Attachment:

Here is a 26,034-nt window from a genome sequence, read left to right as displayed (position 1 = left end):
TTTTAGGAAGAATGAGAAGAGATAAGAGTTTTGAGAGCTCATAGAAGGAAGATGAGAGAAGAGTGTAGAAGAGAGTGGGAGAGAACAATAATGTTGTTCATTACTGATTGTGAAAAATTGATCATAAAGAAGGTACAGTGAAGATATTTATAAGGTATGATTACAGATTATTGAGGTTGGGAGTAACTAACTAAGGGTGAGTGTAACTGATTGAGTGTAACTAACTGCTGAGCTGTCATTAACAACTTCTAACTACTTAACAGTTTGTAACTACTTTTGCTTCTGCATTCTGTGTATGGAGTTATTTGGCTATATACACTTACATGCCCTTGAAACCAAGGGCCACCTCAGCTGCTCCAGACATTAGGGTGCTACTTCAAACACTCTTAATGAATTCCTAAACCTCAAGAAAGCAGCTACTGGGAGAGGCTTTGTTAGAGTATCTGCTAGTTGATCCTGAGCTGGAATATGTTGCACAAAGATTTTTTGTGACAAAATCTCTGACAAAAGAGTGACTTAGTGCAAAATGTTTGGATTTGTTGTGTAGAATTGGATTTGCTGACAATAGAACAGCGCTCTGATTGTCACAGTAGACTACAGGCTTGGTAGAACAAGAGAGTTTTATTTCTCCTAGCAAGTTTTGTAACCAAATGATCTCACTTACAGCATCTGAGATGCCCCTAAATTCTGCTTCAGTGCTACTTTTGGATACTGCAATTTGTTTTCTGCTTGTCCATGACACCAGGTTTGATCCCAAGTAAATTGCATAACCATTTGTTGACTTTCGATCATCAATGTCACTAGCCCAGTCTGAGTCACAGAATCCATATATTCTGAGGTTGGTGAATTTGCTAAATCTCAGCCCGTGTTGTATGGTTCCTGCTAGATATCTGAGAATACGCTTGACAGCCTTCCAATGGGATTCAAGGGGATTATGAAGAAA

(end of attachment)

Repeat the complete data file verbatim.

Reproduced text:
Here is a 26,034-nt window from a genome sequence, read left to right as displayed (position 1 = left end):
TTTTAGGAAGAATGAGAAGAGATAAGAGTTTTGAGAGCTCATAGAAGGAAGATGAGAGAAGAGTGTAGAAGAGAGTGGGAGAGAACAATAATGTTGTTCATTACTGATTGTGAAAAATTGATCATAAAGAAGGTACAGTGAAGATATTTATAAGGTATGATTACAGATTATTGAGGTTGGGAGTAACTAACTAAGGGTGAGTGTAACTGATTGAGTGTAACTAACTGCTGAGCTGTCATTAACAACTTCTAACTACTTAACAGTTTGTAACTACTTTTGCTTCTGCATTCTGTGTATGGAGTTATTTGGCTATATACACTTACATGCCCTTGAAACCAAGGGCCACCTCAGCTGCTCCAGACATTAGGGTGCTACTTCAAACACTCTTAATGAATTCCTAAACCTCAAGAAAGCAGCTACTGGGAGAGGCTTTGTTAGAGTATCTGCTAGTTGATCCTGAGCTGGAATATGTTGCACAAAGATTTTTTGTGACAAAATCTCTGACAAAAGAGTGACTTAGTGCAAAATGTTTGGATTTGTTGTGTAGAATTGGATTTGCTGACAATAGAACAGCGCTCTGATTGTCACAGTAGACTACAGGCTTGGTAGAACAAGAGAGTTTTATTTCTCCTAGCAAGTTTTGTAACCAAATGATCTCACTTACAGCATCTGAGATGCCCCTAAATTCTGCTTCAGTGCTACTTTTGGATACTGCAATTTGTTTTCTGCTTGTCCATGACACCAGGTTTGATCCCAAGTAAATTGCATAACCATTTGTTGACTTTCGATCATCAATGTCACTAGCCCAGTCTGAGTCACAGAATCCATATATTCTGAGGTTGGTGAATTTGCTAAATCTCAGCCCGTGTTGTATGGTTCCTGCTAGATATCTGAGAATACGCTTGACAGCCTTCCAATGGGATTCAAGGGGATTATGAAGAAA